Will Canada’s Real Estate Boom Extend Into 2016?

At the beginning of 2015, many predictions were made about the Canadian real estate market. People thought that the housing bubble would burst and the result would be a housing market crash. But the Canadian real estate market proved these predictions wrong, breaking a number of records. The hottest spots were Toronto and Vancouver, while the rest of the country’s housing markets moved towards a more stable market. But will this high remain into 2016?

According to Gurinder Sandhu, the executive vice president of RE/MAX Integra Ontario-Atlantic Canada region, the three housing markets that currently make up Canada’s real estate sector will most likely continue to do so. Sandhu expects the Vancouver markets to continue to excel, while the rest of the country may experience modest price increase. The markets that are oil dependant, however, are likely to experience fewer transactions and reduction in prices, thus pushing down the average prices of Canadian real estate.

But how exactly will the changes in the real estate market affect the people of Canada? And what should we do in light of the real estate market being at possible risk in 2016? Well of course, this depends on your situation. Whether you are looking to buy a home or sell one, here is some advice for you in Canada’s 2016 economy:

For home buyers:

If you’re looking to buy a home in Canada in 2016, you are lucky in that you have a bit of time to do so. This is because the market is likely to be steadier than has been in the three- year period from 2012 and 2015. In this three year period, prices drastically and consistently increased, thus leaving home buyers scrambling to get homes before they became too expensive. In 2016, buyers will have time to shop around before buying properties. However, in Toronto and Vancouver, buyers may need to prepare for tougher mortgage quirements. If you’re looking to buy properties in oil-producing provinces such as Alberta and Newfoundland, there is likely to be an erosion of housing prices in this area. But don’t get too excited: the eroding job market could ultimately create tougher lending conditions.

For home sellers:

If you’re in Canada and looking to sell your home, expect a slower market. This means that multiple offers will no longer be the norm. Homes will be on the market a bit longer while buyers shop around. But there are a few types of homes that should sell quickly with no problem: single family detached, semi-detached or row homes in Vancouver and Toronto. These housing types made up the majority of sales in 2015 in the Greater Toronto Area. In oil producing areas, there are likely to be job losses in 2016 due to low oil prices. For this reason, it may be best to wait to list until oil prices rebound, thus creating a larger job market.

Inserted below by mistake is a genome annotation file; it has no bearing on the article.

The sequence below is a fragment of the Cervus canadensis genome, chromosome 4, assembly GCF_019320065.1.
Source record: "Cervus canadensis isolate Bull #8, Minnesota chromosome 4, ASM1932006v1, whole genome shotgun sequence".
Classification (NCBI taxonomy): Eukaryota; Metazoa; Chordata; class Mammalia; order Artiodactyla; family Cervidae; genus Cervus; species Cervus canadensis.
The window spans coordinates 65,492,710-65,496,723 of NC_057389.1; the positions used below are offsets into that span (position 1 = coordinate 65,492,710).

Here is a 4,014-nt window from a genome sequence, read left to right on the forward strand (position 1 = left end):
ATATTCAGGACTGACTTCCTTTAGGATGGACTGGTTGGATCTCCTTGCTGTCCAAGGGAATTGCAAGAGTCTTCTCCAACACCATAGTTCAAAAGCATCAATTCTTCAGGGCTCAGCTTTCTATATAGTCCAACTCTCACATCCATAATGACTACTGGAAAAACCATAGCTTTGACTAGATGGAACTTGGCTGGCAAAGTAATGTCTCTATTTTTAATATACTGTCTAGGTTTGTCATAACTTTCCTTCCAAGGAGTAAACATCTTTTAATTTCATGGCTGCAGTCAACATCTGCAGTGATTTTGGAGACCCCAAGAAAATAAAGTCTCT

There is no way of knowing what will happen in Canada’s real estate market in 2016. But from a number of predictions, it appears that the market will remain stable with Vancouver and Toronto continuing to experience real estate booms. If you’re looking to buy, sell, or invest in Canadian real estate, make sure you do your research and take all aspects of Canada’s real estate market into consideration.

World Economy 2016

With 2015 concluding last week, it gives us the opportunity to make resolutions for the year ahead. But what will be some resolutions for the global economy in 2016 ? The global economy can also have significant impact on the real estate market as well. The reason is because if the economy is not performing well it could lead to people not looking to buy houses or having people not being able to pay mortgages.  It is too early to tell on how much of an effect it will have and we may not have the answers for awhile, but here are some ideas on what to expect in from world economy in 2016.

The United States and China are two of the largest most important economies in the world and how the two economies perform have a drastic effect on everyone else.  For the U.S, the Federal Reserve has raised interests rates for time since 2006, which is huge deal. This can obviously cause much of a concern for economies that have started to be on the rise .  According to bbc.com the change in the United States interest rate will  “likely to lead to higher borrowing costs, and lower currencies, because money will be moved to the US to benefit from the rising interest rates there”  However, so far there has been nothing to worry about in the financial world since this has occured, but you never know what could happen down the line.  

China, is another prolific economy and they have encountered some negative economic growth recently. However, due to  the slow economic growth there has not been a sufficient crisis that anyone has to be concerned about, but  it is still nothing to brush away.  The decline in manufacturing was seen to be as an issue for China and the with this type of decline it has had a major impact on global commodity prices such as oil, metals and food.

Oil has been yet another concern for the economy. The price of oil is not as expensive as it was a year ago, but many consumers feel they are not seeing the full benefit of it. Professor Kenneth Rogoff, a former IMF chief economist said that people in some countries are using oil “as an opportunity to cut subsidies rather than allowing consumers to get the full benefit”.

For more information, check out: http://www.bbc.com/news/business-35191325